Kennedy School principal Cris Anderson is looking forward to getting three new preschool classrooms in the near future, but she knows those three won't be enough to fill the need for high quality, affordable preschool in Lawrence.
"We are 90 percent full (for next year) and we've only been enrolling for two weeks," Anderson said this week. "I know when I start next fall, I could easily have a waiting list of 30 kids."
Kennedy will get the new classrooms and other renovations as a result of the school district's recently passed $92.5 million bond issue. But district officials said they don't yet know when that will occur within the schedule of the bond-funded projects.
Meanwhile, Carolyn Kelly, director of the Community Children's Center, said she sees the same kind of backlog for enrollment at the three nonprofit preschools in Lawrence that receive federal Head Start funding.
"We have a waiting list currently, for this year, of about two more classrooms, so about 38 kids on the waiting list," Kelly said.
The result, they said, is that a large number of students in Lawrence — possibly as many as 20 to 25 percent — enter kindergarten each year not fully prepared, and thus at risk of falling behind early in their education and at risk of having further long-term difficulties later in life.
Pointing to one long-term research project called the Perry Preschool Study, Anderson said there is strong evidence that having access to high quality preschool programs early in life pays dividends throughout a person's life.
"All the research will tell you that in addition to the benefits (preschool) had academically, the benefits that it had as a citizen, as a community member, as an employee, as a spouse, as a parent — it all had long-lasting benefits," Anderson said.
Access for lower income families
Both the Lawrence school district and area Head Start centers provide free preschool for children of low- and moderate-income families.
Kennedy School, 1605 Davis Road, is now the home of the Lawrence school district's early-childhood education program, which was formerly located at the now-closed East Heights Early Childhood Family Center.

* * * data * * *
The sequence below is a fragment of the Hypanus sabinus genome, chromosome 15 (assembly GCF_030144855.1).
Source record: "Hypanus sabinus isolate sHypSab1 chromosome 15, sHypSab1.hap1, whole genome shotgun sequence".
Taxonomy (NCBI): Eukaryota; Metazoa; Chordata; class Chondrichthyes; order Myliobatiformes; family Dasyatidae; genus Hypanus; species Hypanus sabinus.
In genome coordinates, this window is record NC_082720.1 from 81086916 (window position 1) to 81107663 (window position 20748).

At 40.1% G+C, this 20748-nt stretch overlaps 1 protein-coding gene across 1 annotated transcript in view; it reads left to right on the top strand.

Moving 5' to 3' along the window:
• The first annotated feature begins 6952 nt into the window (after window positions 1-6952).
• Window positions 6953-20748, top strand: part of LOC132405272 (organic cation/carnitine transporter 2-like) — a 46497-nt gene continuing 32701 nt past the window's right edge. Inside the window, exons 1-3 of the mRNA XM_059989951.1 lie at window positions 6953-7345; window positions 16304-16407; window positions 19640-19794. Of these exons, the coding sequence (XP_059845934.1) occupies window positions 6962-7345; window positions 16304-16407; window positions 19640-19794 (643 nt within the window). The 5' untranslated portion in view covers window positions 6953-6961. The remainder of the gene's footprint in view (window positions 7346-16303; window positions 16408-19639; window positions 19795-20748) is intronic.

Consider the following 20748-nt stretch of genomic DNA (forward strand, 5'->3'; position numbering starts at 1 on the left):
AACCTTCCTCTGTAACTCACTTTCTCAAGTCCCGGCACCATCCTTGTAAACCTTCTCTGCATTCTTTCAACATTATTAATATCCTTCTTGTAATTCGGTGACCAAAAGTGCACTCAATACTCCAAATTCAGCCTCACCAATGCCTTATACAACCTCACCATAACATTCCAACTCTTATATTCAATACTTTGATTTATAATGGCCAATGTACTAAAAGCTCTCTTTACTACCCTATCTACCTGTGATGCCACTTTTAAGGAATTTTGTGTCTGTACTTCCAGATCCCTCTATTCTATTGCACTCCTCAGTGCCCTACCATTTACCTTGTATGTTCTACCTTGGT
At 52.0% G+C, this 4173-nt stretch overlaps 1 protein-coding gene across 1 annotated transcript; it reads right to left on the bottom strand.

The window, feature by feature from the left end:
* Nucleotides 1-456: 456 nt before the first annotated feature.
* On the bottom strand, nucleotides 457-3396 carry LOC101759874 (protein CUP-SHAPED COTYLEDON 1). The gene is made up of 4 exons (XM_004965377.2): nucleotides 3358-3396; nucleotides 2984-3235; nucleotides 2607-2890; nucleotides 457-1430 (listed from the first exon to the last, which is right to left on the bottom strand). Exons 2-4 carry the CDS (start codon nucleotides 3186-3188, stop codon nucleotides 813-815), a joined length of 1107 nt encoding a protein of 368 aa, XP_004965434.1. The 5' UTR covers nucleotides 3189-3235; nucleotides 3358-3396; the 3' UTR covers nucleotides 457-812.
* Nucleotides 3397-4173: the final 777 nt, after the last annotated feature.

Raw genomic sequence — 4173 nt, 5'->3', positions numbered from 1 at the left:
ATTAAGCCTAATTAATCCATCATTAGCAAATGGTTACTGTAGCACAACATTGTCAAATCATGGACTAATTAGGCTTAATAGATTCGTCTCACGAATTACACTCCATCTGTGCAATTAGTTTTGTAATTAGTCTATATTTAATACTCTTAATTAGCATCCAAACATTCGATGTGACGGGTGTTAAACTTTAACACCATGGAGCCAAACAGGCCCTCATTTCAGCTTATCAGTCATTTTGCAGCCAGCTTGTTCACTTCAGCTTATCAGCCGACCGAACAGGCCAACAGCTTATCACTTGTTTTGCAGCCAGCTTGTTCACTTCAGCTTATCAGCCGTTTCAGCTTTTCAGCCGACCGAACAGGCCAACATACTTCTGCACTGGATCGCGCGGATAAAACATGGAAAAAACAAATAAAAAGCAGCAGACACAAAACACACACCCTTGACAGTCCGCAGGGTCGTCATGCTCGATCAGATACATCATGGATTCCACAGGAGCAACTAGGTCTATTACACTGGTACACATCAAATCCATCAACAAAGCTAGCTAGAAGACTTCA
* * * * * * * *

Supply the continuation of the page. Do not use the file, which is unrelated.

The all-day preschool program for 4-year-olds — also known as the "Four-Year-Old At-Risk" program — is funded through the state school finance formula and is free for families who qualify for free meals under the National School Lunch Program.
Those are families with income below 130 percent of the federal poverty line, or $25,389 per year for a family of three.
It can also be free to those who qualify for reduced-price lunches, if the families meet certain other criteria. That would be $36,130 for a family of three.
The state pays about half the cost of the program by counting each child as one half of a full-time student, even though it's a full-day preschool program. The rest of the cost comes from the district's local option budget and private funds raised by the Lawrence Schools Foundation, district officials said.
Students who qualify for special education services are also eligible for free preschool beginning at age 3, although that program is funded separately. Kennedy also offers preschool services for a fee to children who do not qualify for free or reduced-price meals.